Hearing Shannon's wrath a bitter pill for 'Canes

BY foxsports • September 16, 2010

For the Miami Hurricanes, the worst part of last weekend's loss at Ohio State wasn't seen on television or captured on any game film.

It came just after the game, in the privacy of their locker room.

Clearing the space of everyone other than his team, Miami coach Randy Shannon used that moment to unleash a verbal barrage of frustration upon the Hurricanes, the type of rant that none of his current players had seen before. His message was clear: Not only did his team blow a great opportunity in the 36-24 loss to the second-ranked Buckeyes, but embarrassed itself in the process.

''I've never been a guy that just goes off,'' Shannon said Thursday after Miami's first practice since the loss. ''But they needed it at that time because I was frustrated. We're a good football team. And we could have done something that hasn't been done here in a long time. Ohio State is a good football team, a great football team, but we made so many mistakes we didn't give ourselves a chance.''

Shannon's speech only lasted a couple of minutes, and he was his typically calm-and-collected self by the time he left the room.

But his words resonated long after he walked out, and the 17th-ranked Hurricanes (1-1) - who are off until a trip to Pittsburgh next Thursday night - say they'll serve as motivation for the remainder of the season.

''I never have seen him like that,'' offensive lineman Orlando Franklin said, ''but I can't say I was shocked.''

Added linebacker Jordan Futch: ''We deserved it.''

Shannon spared no feelings in that postgame meeting.

Receivers and running backs who ran the wrong routes and played a role in Jacory Harris throwing four interceptions all felt his wrath. Linemen who missed blocks that led to sacks, they felt the heat as well. And most of the fire was directed toward those defenders who missed tackles, especially ones in the backfield - Shannon stopped counting after that list exceeded 10.

''You've got to give credit to Ohio State,'' Shannon said. ''But it's the consistency factor that hurt us. Run the right routes. Don't drop the passes. I mean, nine drops? Jacory, I think, was 22 for 39 passing. Add those nine drops, he should be 31 for 39 in the game. And that should have happened.''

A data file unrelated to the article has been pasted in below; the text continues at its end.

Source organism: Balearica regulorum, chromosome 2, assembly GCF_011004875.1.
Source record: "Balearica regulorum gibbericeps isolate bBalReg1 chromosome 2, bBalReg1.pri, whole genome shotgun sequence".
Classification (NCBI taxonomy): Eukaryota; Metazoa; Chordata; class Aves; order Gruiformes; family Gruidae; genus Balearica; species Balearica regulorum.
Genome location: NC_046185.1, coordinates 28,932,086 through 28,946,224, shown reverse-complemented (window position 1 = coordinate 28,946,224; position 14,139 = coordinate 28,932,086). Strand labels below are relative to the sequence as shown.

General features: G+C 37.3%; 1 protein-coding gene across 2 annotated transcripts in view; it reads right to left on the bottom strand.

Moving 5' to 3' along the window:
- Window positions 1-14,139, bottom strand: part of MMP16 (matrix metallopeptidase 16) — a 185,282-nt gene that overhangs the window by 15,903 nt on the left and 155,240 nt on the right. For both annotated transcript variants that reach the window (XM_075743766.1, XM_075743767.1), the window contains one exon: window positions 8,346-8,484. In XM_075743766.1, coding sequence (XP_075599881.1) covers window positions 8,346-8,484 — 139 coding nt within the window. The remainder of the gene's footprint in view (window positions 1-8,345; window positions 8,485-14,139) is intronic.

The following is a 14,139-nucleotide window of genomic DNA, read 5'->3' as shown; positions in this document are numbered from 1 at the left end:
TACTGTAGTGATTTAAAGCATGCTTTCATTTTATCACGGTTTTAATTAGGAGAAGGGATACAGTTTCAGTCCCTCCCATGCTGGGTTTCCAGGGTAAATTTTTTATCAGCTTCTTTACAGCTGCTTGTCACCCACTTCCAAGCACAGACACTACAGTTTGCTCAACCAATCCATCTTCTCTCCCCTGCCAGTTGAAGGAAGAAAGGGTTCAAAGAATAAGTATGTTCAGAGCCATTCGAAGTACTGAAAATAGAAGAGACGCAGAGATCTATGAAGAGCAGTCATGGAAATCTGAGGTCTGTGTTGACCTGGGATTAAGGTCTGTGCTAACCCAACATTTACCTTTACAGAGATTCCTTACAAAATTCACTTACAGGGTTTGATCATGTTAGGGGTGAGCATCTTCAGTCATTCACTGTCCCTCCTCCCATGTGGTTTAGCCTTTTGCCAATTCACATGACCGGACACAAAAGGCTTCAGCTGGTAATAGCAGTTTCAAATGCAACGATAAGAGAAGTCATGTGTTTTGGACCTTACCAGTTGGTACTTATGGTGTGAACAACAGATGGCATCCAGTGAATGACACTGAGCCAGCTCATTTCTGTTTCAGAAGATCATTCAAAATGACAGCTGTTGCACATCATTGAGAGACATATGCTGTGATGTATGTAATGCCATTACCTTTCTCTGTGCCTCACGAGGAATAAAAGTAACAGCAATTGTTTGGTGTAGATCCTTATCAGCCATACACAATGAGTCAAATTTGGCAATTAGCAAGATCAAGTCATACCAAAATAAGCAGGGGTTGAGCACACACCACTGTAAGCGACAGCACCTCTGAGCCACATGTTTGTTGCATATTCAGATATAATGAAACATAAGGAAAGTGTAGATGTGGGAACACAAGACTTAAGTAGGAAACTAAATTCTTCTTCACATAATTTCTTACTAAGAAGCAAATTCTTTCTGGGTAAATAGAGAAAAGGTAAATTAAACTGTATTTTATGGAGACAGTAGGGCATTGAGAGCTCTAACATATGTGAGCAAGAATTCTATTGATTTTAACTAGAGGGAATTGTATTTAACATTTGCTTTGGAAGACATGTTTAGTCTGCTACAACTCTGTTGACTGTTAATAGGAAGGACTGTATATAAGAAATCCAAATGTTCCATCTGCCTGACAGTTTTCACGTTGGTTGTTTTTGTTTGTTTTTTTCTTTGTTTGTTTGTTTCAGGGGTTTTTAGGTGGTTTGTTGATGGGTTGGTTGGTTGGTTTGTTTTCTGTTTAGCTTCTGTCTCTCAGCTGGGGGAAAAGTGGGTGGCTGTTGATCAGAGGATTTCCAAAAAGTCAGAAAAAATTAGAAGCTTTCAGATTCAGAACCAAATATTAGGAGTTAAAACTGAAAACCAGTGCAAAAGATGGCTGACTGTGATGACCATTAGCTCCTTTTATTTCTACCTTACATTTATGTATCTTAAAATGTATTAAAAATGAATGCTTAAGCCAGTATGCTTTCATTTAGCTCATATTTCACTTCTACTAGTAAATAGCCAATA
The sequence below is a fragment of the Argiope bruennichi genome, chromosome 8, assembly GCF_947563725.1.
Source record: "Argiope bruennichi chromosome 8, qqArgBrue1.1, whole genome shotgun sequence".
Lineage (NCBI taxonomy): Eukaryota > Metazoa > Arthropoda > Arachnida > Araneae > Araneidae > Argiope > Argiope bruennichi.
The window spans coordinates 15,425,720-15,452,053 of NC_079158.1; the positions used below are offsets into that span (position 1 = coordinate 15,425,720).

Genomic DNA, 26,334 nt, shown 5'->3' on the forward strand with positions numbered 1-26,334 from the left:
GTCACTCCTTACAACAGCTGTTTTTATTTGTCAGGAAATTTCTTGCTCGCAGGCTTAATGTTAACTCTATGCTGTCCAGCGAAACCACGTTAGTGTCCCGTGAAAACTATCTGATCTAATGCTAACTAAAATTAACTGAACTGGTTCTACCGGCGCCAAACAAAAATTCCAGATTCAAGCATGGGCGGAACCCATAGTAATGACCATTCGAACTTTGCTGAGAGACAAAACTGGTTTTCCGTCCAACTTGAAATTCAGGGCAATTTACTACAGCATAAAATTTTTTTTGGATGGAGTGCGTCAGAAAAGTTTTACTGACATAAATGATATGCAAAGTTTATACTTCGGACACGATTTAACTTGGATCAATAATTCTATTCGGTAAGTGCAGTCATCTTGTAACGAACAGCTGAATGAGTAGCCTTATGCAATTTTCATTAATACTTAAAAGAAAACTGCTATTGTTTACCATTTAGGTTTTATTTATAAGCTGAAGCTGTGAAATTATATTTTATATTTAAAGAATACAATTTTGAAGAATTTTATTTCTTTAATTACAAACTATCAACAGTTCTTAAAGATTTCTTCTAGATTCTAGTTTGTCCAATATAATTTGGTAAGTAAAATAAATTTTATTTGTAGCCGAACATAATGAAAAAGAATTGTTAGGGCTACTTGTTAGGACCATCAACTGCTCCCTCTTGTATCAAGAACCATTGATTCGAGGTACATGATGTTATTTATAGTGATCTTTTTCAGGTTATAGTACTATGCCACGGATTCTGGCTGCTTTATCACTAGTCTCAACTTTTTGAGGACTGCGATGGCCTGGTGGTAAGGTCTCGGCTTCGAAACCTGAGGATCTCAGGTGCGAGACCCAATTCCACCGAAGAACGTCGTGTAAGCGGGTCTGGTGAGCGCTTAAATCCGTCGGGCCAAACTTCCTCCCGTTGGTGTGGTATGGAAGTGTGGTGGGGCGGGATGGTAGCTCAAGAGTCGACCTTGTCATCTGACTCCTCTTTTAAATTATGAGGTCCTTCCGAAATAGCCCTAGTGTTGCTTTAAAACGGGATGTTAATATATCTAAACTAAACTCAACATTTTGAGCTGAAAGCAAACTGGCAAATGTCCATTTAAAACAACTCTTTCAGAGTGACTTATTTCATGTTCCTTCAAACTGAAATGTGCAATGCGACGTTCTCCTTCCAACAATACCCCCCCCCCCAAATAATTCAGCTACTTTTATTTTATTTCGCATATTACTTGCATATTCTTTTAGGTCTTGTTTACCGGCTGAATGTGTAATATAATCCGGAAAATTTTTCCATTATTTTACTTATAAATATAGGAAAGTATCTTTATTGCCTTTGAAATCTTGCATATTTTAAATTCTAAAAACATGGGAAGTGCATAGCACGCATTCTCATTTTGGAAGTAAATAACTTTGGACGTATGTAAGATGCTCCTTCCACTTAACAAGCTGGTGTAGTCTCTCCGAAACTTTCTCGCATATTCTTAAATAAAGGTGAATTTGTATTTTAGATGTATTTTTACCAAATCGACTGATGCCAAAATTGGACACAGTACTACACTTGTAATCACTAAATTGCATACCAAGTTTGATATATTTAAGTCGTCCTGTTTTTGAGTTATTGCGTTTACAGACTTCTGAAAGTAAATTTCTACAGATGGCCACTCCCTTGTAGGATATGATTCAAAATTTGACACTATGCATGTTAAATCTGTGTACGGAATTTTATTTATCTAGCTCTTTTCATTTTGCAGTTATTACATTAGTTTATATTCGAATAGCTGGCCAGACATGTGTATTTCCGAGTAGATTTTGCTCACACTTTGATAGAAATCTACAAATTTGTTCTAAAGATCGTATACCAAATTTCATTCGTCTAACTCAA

Already, Shannon has taken some steps to try to get his team a bit more focused.

Players are now banned from using the social network Twitter, mostly because Shannon felt it was getting to be a distraction, partially because some around the program felt it was simply getting out of hand. Thursday's practice was largely of the back-to-basics variety with a solid amount of live hitting, perhaps an indicator that some depth-chart changes may be on the way.

''We can't forget. We never want to forget,'' Futch said. ''That was a loss and we learn from it. Like coach Shannon said, win or lose, we're going to learn from it. That's what we did.''

All is not lost for Miami, not by any measure.

The Hurricanes are the only Atlantic Coast Conference team listed in the current Associated Press Top 25 rankings. They came away from one of the most difficult venues in college football believing they could have, at the very least, given the second-ranked team in the nation and a strong BCS national title hopeful a much better game. And even after the loss, confidence is still high.

''His message, pretty much, was 'Do your job.' If we do our job, ain't nobody that can stop us,'' Franklin said. ''The outcome of that game could have been a lot different. We need to have confidence. We'll be all right.''

Franklin has been with the Hurricanes since Shannon became head coach. He had an inkling, when the coach entered the locker room after that Ohio State loss, that something different was about to happen.

Sure enough, Franklin was right.

''I expected a whole lot better from us,'' Franklin said. ''The thing about the coaches here is they're unlike a lot of schools, where they tell you whatever you want to hear. This coaching staff, what they do that I love, they don't sugarcoat anything. It's up to you to get better. And I think he was saying what we all were thinking.''


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